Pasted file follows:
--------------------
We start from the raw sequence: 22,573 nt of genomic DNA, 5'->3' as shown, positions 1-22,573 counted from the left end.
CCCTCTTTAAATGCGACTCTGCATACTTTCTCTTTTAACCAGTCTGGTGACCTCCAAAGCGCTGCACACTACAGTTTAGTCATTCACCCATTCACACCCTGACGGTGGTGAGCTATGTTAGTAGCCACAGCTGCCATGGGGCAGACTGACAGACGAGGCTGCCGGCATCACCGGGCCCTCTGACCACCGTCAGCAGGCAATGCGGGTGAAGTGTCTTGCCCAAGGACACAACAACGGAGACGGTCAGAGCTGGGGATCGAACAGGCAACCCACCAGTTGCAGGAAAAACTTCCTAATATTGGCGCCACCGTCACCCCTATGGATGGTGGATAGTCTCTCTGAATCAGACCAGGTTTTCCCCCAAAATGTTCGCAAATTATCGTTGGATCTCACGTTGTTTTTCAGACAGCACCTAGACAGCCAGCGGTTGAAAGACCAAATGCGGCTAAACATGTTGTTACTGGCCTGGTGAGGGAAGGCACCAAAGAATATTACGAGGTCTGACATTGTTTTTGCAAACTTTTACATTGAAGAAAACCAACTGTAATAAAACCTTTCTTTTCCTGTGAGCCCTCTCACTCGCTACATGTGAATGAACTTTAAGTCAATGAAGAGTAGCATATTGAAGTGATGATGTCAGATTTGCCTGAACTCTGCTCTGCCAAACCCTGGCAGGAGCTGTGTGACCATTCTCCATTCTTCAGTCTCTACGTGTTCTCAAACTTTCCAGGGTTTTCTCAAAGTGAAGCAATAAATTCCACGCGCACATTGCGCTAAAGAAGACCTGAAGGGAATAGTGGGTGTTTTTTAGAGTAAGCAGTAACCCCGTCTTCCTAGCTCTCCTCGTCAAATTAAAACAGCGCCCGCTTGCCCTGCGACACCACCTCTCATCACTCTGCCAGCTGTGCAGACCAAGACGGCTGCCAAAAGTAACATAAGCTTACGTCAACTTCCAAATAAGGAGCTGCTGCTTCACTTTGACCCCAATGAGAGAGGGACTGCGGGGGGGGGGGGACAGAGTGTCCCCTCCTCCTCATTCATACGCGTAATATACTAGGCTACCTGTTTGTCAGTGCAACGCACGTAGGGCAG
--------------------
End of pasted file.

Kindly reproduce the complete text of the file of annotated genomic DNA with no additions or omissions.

We start from the raw sequence: 22,573 nt of genomic DNA, 5'->3' as shown, positions 1-22,573 counted from the left end.
CCCTCTTTAAATGCGACTCTGCATACTTTCTCTTTTAACCAGTCTGGTGACCTCCAAAGCGCTGCACACTACAGTTTAGTCATTCACCCATTCACACCCTGACGGTGGTGAGCTATGTTAGTAGCCACAGCTGCCATGGGGCAGACTGACAGACGAGGCTGCCGGCATCACCGGGCCCTCTGACCACCGTCAGCAGGCAATGCGGGTGAAGTGTCTTGCCCAAGGACACAACAACGGAGACGGTCAGAGCTGGGGATCGAACAGGCAACCCACCAGTTGCAGGAAAAACTTCCTAATATTGGCGCCACCGTCACCCCTATGGATGGTGGATAGTCTCTCTGAATCAGACCAGGTTTTCCCCCAAAATGTTCGCAAATTATCGTTGGATCTCACGTTGTTTTTCAGACAGCACCTAGACAGCCAGCGGTTGAAAGACCAAATGCGGCTAAACATGTTGTTACTGGCCTGGTGAGGGAAGGCACCAAAGAATATTACGAGGTCTGACATTGTTTTTGCAAACTTTTACATTGAAGAAAACCAACTGTAATAAAACCTTTCTTTTCCTGTGAGCCCTCTCACTCGCTACATGTGAATGAACTTTAAGTCAATGAAGAGTAGCATATTGAAGTGATGATGTCAGATTTGCCTGAACTCTGCTCTGCCAAACCCTGGCAGGAGCTGTGTGACCATTCTCCATTCTTCAGTCTCTACGTGTTCTCAAACTTTCCAGGGTTTTCTCAAAGTGAAGCAATAAATTCCACGCGCACATTGCGCTAAAGAAGACCTGAAGGGAATAGTGGGTGTTTTTTAGAGTAAGCAGTAACCCCGTCTTCCTAGCTCTCCTCGTCAAATTAAAACAGCGCCCGCTTGCCCTGCGACACCACCTCTCATCACTCTGCCAGCTGTGCAGACCAAGACGGCTGCCAAAAGTAACATAAGCTTACGTCAACTTCCAAATAAGGAGCTGCTGCTTCACTTTGACCCCAATGAGAGAGGGACTGCGGGGGGGGGGGGACAGAGTGTCCCCTCCTCCTCATTCATACGCGTAATATACTAGGCTACCTGTTTGTCAGTGCAACGCACGTAGGGCAG